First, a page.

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    An Introduction to the Philosophy of Time

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    • 07/18/2007

    By Robert P. Taylor (2007)

    It would not be amiss to compare the mystery of time with the mystery of the divine (should any such thing exist). On the one hand, it seems everyone is aware of it. The transition from morning to afternoon conveys a sense of time. The ongoing aging process conveys a sense of time. Change, or rather the perception of change, conveys a sense of time. Yet, in spite of all this, and when even the simplest and the most brilliant minds agree that there is at least an inference of what might be called ‘time’, it is not at all apparent what time is. More interestingly still, it is not at all obvious that time itself even exists.

    The Non-Existence of Time

    It is not uncommon for philosophers to use spatial analogies when describing issues relating to time, and I think one would be apt here. Consider that there is a room with no doors and a small window looking in. When you look through the window, you see a red cube; and yet, you later discover, the cube is not there at all. What is there is a trick of the light - a result of mirrors and infrared light-waves and a host of other things that create the illusion.

    From the experience, two things should be clear: first, it is obvious that there is no actual red cube; and second, if there is no red cube, then there must exist some sort of entity that is capable of producing the illusion of a red cube. At the macroscopic level, and by ordinary experience, the illusion of an object is bound to the same physical laws as an actual object. Hence, if there is nothing to determine the existence of the object (mass of particles formed in such a manner as to create a solid, liquid or gaseous form of certain size, shape and structure) then there is no object. Likewise, if there is nothing to create the illusion of an object (refracting or reflecting light-waves, distorted light-beams, hallucinations caused by psychological defects, et cetera) then there is no illusion. As it were, nothing comes from nothing.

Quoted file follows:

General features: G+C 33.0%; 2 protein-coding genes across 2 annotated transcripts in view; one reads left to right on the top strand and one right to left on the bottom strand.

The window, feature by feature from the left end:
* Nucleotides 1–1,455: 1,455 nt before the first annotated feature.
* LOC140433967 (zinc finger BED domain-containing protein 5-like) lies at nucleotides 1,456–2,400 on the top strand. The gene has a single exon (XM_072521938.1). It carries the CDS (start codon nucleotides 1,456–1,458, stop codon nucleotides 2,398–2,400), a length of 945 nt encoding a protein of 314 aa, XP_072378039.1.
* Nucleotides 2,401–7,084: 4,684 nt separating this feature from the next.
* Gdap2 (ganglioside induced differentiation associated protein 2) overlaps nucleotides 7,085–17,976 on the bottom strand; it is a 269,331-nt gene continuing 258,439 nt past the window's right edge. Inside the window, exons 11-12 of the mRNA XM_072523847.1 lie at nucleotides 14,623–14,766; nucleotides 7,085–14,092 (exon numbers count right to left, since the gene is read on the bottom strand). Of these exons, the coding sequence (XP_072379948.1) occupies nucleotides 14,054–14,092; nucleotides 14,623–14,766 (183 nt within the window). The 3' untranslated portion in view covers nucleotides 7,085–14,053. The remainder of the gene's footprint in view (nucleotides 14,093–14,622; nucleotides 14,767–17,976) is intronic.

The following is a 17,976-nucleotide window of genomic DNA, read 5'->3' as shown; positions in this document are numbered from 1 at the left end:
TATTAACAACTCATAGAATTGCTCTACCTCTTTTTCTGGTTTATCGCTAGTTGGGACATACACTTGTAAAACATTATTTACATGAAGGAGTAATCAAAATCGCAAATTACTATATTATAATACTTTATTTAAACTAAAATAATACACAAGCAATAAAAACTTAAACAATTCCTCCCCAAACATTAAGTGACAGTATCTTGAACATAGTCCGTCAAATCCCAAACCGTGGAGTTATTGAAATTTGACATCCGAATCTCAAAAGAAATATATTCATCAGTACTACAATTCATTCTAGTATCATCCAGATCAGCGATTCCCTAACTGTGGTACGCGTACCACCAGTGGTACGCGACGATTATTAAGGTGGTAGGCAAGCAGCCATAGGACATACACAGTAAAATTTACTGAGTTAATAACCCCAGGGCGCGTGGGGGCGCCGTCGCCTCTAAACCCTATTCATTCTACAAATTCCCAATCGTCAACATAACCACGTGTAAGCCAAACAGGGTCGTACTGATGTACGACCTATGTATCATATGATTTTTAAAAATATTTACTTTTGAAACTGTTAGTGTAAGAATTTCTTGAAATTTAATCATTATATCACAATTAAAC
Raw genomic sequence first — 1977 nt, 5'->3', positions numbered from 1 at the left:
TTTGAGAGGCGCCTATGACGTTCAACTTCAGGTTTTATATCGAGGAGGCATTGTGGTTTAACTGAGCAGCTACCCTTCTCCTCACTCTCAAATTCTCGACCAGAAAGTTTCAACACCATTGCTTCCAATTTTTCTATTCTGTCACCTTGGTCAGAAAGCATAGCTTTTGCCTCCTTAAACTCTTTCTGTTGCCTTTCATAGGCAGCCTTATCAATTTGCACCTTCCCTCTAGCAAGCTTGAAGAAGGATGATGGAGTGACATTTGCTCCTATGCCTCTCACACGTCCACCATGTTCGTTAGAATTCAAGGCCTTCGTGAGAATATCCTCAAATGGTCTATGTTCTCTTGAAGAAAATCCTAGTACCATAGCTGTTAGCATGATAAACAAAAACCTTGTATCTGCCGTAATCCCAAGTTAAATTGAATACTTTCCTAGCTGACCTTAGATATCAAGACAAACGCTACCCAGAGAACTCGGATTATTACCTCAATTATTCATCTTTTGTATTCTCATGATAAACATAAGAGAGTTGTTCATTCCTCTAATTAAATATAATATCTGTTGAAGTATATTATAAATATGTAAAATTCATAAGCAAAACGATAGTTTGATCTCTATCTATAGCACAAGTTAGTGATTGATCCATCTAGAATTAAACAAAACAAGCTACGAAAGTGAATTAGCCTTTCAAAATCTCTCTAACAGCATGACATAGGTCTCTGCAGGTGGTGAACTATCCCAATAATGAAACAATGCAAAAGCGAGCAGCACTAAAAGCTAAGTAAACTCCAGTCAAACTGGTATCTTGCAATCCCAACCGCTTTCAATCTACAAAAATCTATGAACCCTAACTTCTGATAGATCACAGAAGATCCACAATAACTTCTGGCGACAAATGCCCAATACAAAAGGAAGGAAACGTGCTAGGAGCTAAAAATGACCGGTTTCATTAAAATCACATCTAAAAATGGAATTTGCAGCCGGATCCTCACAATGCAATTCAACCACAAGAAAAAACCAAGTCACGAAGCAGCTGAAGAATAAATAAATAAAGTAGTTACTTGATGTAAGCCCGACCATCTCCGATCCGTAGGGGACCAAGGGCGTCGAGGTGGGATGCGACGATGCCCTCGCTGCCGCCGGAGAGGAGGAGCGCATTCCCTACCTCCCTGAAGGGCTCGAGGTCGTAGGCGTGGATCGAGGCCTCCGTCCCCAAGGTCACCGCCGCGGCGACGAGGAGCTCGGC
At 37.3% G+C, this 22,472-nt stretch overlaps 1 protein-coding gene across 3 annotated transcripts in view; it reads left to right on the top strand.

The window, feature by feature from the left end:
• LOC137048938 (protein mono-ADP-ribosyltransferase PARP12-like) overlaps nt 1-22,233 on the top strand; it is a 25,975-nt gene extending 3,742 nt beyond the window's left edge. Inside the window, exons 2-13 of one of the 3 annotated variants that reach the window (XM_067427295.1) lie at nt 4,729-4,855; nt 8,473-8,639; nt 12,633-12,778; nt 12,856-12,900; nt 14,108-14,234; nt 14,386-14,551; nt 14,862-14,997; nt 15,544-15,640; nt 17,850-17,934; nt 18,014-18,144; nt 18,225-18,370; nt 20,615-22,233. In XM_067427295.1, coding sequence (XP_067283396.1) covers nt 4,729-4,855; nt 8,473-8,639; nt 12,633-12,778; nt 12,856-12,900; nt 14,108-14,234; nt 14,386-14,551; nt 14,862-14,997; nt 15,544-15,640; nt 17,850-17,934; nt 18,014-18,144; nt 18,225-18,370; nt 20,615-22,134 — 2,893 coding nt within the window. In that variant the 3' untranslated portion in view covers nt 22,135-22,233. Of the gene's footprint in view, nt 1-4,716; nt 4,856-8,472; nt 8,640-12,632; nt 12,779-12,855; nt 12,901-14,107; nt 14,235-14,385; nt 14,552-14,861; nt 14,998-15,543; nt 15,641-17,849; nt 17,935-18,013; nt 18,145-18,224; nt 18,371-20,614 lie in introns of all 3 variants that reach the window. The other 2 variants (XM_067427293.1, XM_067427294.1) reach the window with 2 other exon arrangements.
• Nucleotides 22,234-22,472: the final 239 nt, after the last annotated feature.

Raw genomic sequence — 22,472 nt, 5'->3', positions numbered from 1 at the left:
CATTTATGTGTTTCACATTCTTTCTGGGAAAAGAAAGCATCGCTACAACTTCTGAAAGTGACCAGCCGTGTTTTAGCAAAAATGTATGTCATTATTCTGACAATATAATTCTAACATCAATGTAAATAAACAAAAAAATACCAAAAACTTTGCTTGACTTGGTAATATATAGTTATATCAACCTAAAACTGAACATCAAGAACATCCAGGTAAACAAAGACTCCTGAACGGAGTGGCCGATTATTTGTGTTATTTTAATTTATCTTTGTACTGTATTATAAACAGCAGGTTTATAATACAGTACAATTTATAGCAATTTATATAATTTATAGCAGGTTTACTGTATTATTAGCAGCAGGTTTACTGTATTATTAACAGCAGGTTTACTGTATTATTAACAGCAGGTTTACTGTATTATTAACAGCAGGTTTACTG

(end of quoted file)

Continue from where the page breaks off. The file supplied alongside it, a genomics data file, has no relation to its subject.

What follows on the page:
As to space itself, Solipsists contend that the world is illusionary: it does not exist, at least not as perceived. Taking this to the extreme level, one might assert that space is not real, and this would apply whether space is a substance or a relation between spatial objects. If space is a substance, then the laws of illusion apply to it as well as to spatial objects: something creates the illusion. It might be cognitive processes going on in a brain imprisoned in a vat, or it might be an elaborate computer code. On the other hand, if space is a relation, then the exposé of spatial objects as illusions themselves should be enough to deal with the apparent existence of space. Quite simply, there cannot be an existing relation between two non-existent objects. As with spatial objects, the illusion is there because it has a source. Either the thing that makes one perceive spatial objects is the thing that makes people perceive space, or space is a coincidental consequence of the perception of spatial objects.

    For example, in the room with the red cube, suppose that another object – also an illusion – exists. Anyone looking through the window will perceive a red cube and (say) a blue cube. One will also perceive a fixed distance between the two cubes. When the illusions end, the distance will no longer exist, because distance, being relational, requires spatial points to relate to. If there are no cubes, there cannot be distance between the cubes.